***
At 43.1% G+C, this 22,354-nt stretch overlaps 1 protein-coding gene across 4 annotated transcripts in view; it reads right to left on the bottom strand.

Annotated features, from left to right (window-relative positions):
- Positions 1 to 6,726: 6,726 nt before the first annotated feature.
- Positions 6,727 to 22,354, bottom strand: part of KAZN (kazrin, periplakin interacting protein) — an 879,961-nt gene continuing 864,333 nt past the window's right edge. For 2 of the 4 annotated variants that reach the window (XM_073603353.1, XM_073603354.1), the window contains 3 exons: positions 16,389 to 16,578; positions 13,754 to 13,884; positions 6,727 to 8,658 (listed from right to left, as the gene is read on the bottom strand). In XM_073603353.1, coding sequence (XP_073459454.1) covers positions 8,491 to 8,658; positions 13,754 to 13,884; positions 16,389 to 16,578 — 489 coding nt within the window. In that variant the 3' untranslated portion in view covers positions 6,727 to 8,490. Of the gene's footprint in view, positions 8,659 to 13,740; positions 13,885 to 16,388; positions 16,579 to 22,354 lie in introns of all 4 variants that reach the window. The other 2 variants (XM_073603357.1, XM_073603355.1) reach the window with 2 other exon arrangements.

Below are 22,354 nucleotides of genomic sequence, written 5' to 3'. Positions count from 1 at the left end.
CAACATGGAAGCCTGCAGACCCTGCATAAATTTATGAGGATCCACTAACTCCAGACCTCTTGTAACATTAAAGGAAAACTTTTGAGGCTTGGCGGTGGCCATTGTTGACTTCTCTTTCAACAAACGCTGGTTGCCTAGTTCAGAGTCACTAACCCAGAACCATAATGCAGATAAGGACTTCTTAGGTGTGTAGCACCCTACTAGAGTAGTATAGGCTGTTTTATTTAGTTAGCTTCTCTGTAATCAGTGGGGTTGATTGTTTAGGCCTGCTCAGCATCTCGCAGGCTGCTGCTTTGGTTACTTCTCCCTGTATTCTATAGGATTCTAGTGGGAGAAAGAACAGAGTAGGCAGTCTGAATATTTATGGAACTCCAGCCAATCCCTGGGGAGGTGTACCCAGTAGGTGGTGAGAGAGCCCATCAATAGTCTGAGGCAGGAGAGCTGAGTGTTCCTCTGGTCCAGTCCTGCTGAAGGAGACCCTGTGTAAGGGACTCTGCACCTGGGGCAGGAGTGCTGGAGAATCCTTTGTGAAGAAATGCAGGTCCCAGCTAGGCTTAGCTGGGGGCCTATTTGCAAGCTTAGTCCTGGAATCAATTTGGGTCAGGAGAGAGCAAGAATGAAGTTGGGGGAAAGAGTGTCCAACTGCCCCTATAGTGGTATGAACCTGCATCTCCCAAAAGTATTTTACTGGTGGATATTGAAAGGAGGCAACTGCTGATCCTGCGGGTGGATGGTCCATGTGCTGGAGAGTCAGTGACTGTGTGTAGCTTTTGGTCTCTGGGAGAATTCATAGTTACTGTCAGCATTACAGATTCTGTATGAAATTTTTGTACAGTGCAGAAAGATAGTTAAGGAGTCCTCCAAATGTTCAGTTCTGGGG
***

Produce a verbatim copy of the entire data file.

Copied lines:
At 43.1% G+C, this 22,354-nt stretch overlaps 1 protein-coding gene across 4 annotated transcripts in view; it reads right to left on the bottom strand.

Annotated features, from left to right (window-relative positions):
- Positions 1 to 6,726: 6,726 nt before the first annotated feature.
- Positions 6,727 to 22,354, bottom strand: part of KAZN (kazrin, periplakin interacting protein) — an 879,961-nt gene continuing 864,333 nt past the window's right edge. For 2 of the 4 annotated variants that reach the window (XM_073603353.1, XM_073603354.1), the window contains 3 exons: positions 16,389 to 16,578; positions 13,754 to 13,884; positions 6,727 to 8,658 (listed from right to left, as the gene is read on the bottom strand). In XM_073603353.1, coding sequence (XP_073459454.1) covers positions 8,491 to 8,658; positions 13,754 to 13,884; positions 16,389 to 16,578 — 489 coding nt within the window. In that variant the 3' untranslated portion in view covers positions 6,727 to 8,490. Of the gene's footprint in view, positions 8,659 to 13,740; positions 13,885 to 16,388; positions 16,579 to 22,354 lie in introns of all 4 variants that reach the window. The other 2 variants (XM_073603357.1, XM_073603355.1) reach the window with 2 other exon arrangements.

Below are 22,354 nucleotides of genomic sequence, written 5' to 3'. Positions count from 1 at the left end.
CAACATGGAAGCCTGCAGACCCTGCATAAATTTATGAGGATCCACTAACTCCAGACCTCTTGTAACATTAAAGGAAAACTTTTGAGGCTTGGCGGTGGCCATTGTTGACTTCTCTTTCAACAAACGCTGGTTGCCTAGTTCAGAGTCACTAACCCAGAACCATAATGCAGATAAGGACTTCTTAGGTGTGTAGCACCCTACTAGAGTAGTATAGGCTGTTTTATTTAGTTAGCTTCTCTGTAATCAGTGGGGTTGATTGTTTAGGCCTGCTCAGCATCTCGCAGGCTGCTGCTTTGGTTACTTCTCCCTGTATTCTATAGGATTCTAGTGGGAGAAAGAACAGAGTAGGCAGTCTGAATATTTATGGAACTCCAGCCAATCCCTGGGGAGGTGTACCCAGTAGGTGGTGAGAGAGCCCATCAATAGTCTGAGGCAGGAGAGCTGAGTGTTCCTCTGGTCCAGTCCTGCTGAAGGAGACCCTGTGTAAGGGACTCTGCACCTGGGGCAGGAGTGCTGGAGAATCCTTTGTGAAGAAATGCAGGTCCCAGCTAGGCTTAGCTGGGGGCCTATTTGCAAGCTTAGTCCTGGAATCAATTTGGGTCAGGAGAGAGCAAGAATGAAGTTGGGGGAAAGAGTGTCCAACTGCCCCTATAGTGGTATGAACCTGCATCTCCCAAAAGTATTTTACTGGTGGATATTGAAAGGAGGCAACTGCTGATCCTGCGGGTGGATGGTCCATGTGCTGGAGAGTCAGTGACTGTGTGTAGCTTTTGGTCTCTGGGAGAATTCATAGTTACTGTCAGCATTACAGATTCTGTATGAAATTTTTGTACAGTGCAGAAAGATAGTTAAGGAGTCCTCCAAATGTTCAGTTCTGGGG